A market where the jeonse is 85% or higher relative to the property value
What did you risk to take ownership of this apartment? Your initial investment has to be small enough so that you limit your downside risk.
If, a worst-case scenario, the market takes a severe downturn, and the jeonse rate drops dramatically to, say, $50,000 from our initial $95,000, you won't have enough to pay back your tenant. What happens?
The property becomes their property, and you lose your initial investment.
While that's not a good thing, investing is all about limiting the downside risk and maximising the upside potential.
However, here's where factor #3 - buying at a discount to the purchase price - comes into play.
a discount to the purchase price
Since you bought at a discount, in the event of a downturn (or, to put it simply, if you wanted to cash out right away), you can turn around and sell it for a profit.
If you sell it for $120,000 (and assuming $150,000 was indeed the market price), this will still be a great deal for someone else.
You pay off the $95,000 to your tenant, and you pocket $25,000 (essentially turning your $5,000 into $25,000).
Is this like a flip then (or wholesaling as it's called, when you don't actually improve the property and just turn around and resell a property for a profit)?
In a sense, yes.
But the jeonse strategy differs in these ways:
- You're getting the money to buy these houses at a 0% loan from your tenant.
- You can hold onto the property, and every two years when the jeonse rises, you'll continue to get back some cash flow (like a dividend that pays annually, not monthly).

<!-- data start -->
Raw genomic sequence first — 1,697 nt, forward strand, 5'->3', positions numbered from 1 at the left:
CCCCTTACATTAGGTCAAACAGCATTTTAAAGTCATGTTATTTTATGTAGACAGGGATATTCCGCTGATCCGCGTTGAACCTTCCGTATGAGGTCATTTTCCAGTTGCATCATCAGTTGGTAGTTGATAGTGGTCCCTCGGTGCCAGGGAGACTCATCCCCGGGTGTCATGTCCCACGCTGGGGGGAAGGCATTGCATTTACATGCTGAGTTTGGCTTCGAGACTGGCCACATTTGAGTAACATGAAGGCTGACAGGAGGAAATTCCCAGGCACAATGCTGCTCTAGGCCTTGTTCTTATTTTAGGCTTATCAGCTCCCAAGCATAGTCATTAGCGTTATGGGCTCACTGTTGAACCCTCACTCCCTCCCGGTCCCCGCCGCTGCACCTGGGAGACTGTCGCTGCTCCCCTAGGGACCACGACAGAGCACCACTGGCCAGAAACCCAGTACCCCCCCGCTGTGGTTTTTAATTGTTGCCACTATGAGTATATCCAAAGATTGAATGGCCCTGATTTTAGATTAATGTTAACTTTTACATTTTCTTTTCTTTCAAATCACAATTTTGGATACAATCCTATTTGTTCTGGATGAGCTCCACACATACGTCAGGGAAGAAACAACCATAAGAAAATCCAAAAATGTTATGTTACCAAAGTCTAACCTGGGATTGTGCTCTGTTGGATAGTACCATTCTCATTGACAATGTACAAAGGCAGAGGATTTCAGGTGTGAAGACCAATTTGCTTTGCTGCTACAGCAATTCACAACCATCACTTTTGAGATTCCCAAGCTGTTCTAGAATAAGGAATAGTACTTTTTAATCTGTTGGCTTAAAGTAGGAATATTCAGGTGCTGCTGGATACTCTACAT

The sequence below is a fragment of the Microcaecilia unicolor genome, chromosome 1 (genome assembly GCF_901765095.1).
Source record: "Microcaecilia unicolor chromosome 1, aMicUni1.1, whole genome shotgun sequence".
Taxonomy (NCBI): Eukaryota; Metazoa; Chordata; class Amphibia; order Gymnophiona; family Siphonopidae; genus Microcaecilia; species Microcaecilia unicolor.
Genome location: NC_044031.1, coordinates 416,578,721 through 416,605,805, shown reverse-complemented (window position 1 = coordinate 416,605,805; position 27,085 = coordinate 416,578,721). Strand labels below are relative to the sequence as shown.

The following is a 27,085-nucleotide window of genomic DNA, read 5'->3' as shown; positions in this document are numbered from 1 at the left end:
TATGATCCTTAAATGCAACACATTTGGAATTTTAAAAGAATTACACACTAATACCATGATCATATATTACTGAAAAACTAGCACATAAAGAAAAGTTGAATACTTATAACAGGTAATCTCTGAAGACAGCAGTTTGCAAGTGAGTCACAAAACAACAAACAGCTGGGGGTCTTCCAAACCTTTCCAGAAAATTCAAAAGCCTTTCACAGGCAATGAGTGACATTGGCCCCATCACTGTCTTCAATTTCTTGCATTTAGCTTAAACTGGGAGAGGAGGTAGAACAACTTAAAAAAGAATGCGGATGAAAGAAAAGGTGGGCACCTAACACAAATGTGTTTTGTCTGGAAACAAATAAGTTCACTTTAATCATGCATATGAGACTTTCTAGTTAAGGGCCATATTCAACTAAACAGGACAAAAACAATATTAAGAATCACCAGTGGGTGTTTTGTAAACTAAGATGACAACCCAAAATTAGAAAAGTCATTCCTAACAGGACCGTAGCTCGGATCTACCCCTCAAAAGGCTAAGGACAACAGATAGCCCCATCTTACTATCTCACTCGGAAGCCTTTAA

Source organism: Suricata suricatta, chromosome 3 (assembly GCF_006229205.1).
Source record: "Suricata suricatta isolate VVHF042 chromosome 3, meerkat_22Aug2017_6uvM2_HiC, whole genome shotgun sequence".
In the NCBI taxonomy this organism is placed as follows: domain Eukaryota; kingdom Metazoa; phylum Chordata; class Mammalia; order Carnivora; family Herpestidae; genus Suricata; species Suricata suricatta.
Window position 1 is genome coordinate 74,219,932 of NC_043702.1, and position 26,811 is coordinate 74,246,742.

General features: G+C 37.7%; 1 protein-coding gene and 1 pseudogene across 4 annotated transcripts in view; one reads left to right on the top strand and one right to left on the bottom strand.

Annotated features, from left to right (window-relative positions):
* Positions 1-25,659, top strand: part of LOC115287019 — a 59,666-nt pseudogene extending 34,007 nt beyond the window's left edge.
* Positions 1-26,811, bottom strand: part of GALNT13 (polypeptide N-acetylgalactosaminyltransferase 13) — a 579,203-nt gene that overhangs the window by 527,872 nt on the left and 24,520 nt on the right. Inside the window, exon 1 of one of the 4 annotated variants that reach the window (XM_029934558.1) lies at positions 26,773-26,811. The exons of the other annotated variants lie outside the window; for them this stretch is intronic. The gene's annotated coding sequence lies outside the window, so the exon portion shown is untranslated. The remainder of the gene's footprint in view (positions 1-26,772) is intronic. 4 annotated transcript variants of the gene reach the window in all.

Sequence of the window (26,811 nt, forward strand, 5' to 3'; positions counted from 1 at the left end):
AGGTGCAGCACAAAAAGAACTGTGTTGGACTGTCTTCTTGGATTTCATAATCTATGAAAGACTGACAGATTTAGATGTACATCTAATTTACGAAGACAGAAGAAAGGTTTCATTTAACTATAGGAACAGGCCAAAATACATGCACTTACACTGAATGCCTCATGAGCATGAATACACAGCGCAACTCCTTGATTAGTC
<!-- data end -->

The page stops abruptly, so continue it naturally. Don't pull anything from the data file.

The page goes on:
It still sounds a bit risky.
You definitely need to choose your market wisely and buy the right property at the right price. And you need to limit how much you pay out of pocket.
Why would the owner sell at a discount? Why would people use jeonse instead of just buying a property if the jeonse price is so close to the purchase price?
Owners: They might be selling for a variety of reasons. Maybe they don't want the hassle of managing this type of strategy because they're not professional real estate investors. Or maybe they just want the cash and don't want to worry about having tenants. And also, keep in mind, this:
Let's say the original owner paid $90,000 in cash for this property. He can now get $95,000 in jeonse. That represents a $5,000 return on investment (ROI). So, the original owner's ROI is much lower than yours based on how much of his own money went into the deal. This might not make sense for him, but it might be great for you. He may be looking to put his investment into a higher yielding property or maybe he'll use the capital to buy several properties using low jeonse strategies that he's learned from you!
Tenants: They might only be looking to live in the area temporarily. Maybe their company moved them there. Or maybe they're worried about a downturn in the market and don't know prices well enough to feel comfortable buying. The bottom line: Not all tenants are professional investors, and therefore you, as a market expert, have an advantage.
So, while you need to wait a while to realize your returns, over the long haul, your return can be very high. In fact, we projected a compounded rate of return of 81% for the investor Imagine that - getting 81% compounded annual returns on an investment. Even Buffett would smile at that. And Charlie probably would, too.
Of course, 81% is only a prediction for now, so we'll see if the investors actually earn that over time.
However, the investors learned the strategy from another investor who has purchased hundreds of properties this way.
What do you think? Would you buy a property that earned no rental income? Let us know your thoughts.
(Banner photo by Teddy Cross, Flickr)